“He started off working for the The Scout magazine, and regularly used to call in at Buckingham Palace to take messages to the Royal household. After National Service, he became assistant on the Sunday Pictorial to sports editor Sid Gibbon, and then moved to Manchester where he led a team of northern giants that included Alan Tweedie, Peter Shaw, George Dowson, Steve Millar, Bill Thornton, John Huxley, soccer reporter Vince Wilson and up-n-under rugby league man Eddie Waring.

“Tony thrived under Manchester editor Jack Stoneley, who gave the thumbs up to his revolutionary, ground-breaking idea for a sports pull-out,” Ellis says.

“He knew ‘em all on the northern sports beat – Manchester United boss Matt Busby, United legends George Best, Denis Law and Bobby Charlton, and over at City the likes of chairman Freddie Pye and Mike Summerbee.

“Tony, his first wife, Jean, and son Richard even went on a family holiday to Spain with the Charltons. Everybody knew they could trust Tony to keep a confidence and he was respected by all, both in sport and in journalism.

“London Editor Mike Christiansen recognised a fantastic talent, and in 1971 Tony was persuaded to swap the Swan With Two Necks in Manchester for The Stab. He was an ace layout man, and he revamped the Holborn sports pages. In came the big headlines, the big names and the big exclusives.

“One of his biggest coups came – with the help of chief sportswriter Ken Jones laying the foundations in America – when Muhammad Ali agreed to appear in a TV advert. The Greatest did the paper proud with: ‘Holmes and Tate, and all the rest, they gotta know I’m still the best. Read the report in Sunday Mirror Sport’.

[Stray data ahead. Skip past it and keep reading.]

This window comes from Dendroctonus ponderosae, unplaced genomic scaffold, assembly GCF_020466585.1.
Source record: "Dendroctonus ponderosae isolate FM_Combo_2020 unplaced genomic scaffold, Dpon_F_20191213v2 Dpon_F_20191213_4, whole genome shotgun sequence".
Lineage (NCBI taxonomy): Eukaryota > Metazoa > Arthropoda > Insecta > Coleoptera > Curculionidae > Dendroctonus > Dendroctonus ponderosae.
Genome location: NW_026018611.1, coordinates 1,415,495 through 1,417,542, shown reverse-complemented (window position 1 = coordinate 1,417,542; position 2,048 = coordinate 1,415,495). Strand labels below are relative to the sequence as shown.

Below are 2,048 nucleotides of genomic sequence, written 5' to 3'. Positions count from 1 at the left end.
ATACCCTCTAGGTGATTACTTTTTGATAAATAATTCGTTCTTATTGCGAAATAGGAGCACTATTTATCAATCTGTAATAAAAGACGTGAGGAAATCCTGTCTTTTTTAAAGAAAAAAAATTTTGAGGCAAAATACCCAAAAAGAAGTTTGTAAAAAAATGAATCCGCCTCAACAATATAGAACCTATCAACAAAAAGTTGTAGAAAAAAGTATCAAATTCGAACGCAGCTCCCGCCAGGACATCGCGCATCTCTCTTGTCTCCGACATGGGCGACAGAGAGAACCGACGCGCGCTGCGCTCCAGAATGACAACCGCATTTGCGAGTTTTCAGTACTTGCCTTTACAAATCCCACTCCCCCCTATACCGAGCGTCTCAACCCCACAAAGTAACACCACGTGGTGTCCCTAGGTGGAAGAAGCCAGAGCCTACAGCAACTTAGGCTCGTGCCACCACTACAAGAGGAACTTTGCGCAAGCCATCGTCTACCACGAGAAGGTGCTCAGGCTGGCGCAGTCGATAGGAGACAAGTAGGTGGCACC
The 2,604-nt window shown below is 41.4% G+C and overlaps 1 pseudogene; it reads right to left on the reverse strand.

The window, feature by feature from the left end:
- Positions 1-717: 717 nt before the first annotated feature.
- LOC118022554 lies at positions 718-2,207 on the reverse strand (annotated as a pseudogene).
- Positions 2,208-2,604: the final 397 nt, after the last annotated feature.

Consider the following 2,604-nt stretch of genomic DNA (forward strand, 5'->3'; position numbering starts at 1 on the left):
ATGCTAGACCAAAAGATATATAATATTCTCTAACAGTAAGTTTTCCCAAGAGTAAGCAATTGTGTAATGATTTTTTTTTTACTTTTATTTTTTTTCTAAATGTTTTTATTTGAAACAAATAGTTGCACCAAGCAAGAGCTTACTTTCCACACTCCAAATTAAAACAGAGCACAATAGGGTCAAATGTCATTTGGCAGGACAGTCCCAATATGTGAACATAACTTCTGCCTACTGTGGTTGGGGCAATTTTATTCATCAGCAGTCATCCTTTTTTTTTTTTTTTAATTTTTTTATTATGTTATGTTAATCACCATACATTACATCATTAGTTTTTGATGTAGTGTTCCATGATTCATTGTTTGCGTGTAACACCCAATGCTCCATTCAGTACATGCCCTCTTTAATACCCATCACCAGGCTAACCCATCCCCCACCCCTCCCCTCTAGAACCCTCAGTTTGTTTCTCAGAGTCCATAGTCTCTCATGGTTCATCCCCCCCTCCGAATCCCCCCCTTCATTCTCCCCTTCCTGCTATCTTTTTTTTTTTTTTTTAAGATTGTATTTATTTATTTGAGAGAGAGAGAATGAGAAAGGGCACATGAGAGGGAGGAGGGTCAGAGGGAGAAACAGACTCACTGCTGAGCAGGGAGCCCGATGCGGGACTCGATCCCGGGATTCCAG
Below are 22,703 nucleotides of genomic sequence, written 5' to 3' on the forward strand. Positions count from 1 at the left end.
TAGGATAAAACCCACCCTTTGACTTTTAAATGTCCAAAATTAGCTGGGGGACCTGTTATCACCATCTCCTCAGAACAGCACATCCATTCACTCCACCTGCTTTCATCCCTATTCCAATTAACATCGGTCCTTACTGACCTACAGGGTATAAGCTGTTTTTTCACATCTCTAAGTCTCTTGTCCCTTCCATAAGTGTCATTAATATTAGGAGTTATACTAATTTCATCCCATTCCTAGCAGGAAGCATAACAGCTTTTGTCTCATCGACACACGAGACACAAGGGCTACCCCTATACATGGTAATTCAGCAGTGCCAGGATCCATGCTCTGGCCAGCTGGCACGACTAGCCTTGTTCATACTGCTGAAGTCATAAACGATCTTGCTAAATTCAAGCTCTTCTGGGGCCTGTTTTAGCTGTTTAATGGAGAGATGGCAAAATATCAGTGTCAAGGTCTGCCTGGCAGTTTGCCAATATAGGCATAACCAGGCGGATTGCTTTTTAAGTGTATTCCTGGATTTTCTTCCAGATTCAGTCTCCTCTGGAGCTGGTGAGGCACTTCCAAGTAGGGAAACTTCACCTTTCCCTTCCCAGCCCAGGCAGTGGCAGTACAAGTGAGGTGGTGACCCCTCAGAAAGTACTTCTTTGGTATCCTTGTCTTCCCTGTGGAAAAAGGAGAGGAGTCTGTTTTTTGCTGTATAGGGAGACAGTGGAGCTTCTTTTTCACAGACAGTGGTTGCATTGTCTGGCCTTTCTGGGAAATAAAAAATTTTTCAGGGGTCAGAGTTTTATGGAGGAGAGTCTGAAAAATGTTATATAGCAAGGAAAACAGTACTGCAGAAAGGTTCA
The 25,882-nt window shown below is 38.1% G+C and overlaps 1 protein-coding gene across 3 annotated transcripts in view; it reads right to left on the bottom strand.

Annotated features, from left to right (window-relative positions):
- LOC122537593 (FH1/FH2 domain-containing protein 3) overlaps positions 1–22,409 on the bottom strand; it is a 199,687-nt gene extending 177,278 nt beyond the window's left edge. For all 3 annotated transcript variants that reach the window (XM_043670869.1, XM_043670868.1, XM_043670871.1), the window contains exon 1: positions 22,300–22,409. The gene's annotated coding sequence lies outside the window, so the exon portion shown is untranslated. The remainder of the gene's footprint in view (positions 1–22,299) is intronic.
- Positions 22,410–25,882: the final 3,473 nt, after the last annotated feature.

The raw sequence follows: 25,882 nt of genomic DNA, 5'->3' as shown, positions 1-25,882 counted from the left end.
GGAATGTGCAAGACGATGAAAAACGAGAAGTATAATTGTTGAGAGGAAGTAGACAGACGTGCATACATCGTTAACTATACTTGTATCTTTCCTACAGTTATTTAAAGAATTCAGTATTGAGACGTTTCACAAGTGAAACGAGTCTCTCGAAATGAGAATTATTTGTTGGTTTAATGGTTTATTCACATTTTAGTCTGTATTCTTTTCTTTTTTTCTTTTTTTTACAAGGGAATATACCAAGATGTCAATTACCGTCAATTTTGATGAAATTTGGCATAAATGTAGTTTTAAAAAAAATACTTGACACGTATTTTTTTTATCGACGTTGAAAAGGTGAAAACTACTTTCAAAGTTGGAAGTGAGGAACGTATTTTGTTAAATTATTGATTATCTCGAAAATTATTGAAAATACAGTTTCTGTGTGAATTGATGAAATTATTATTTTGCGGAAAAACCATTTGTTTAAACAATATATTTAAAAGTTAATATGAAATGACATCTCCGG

“Tony used his famous charm on Ali, and he did not ask for a penny fee!”

Ken Jones paid this tribute to his former sports editor: “Tony Smith’s greatest quality was that he had balls. Whatever it took to get the job done, he would do – no matter what the problems were. He’d take on anybody.”

Keith Fisher, the former Daily Mirror sports editor, got his break in the business when he was working as a casual sub on the Sunday paper and Smith offered him a job. “Tony called me to the office one day and told me there was a staff job going and if I accepted there were only two ways I could get the sack: ‘embezzlement or ****ing the chairman’s wife’.”

Ellis adds: “Tony wasn’t just a great journalist. He was also a great colleague, and a great mate who cared passionately about the Sunday Mirror and the people who worked for it. He made it to 81, bravely fighting through a long illness and he used to sing his old Cockney songs to his carers right up to the end. He was a born raconteur with a great zest for life.”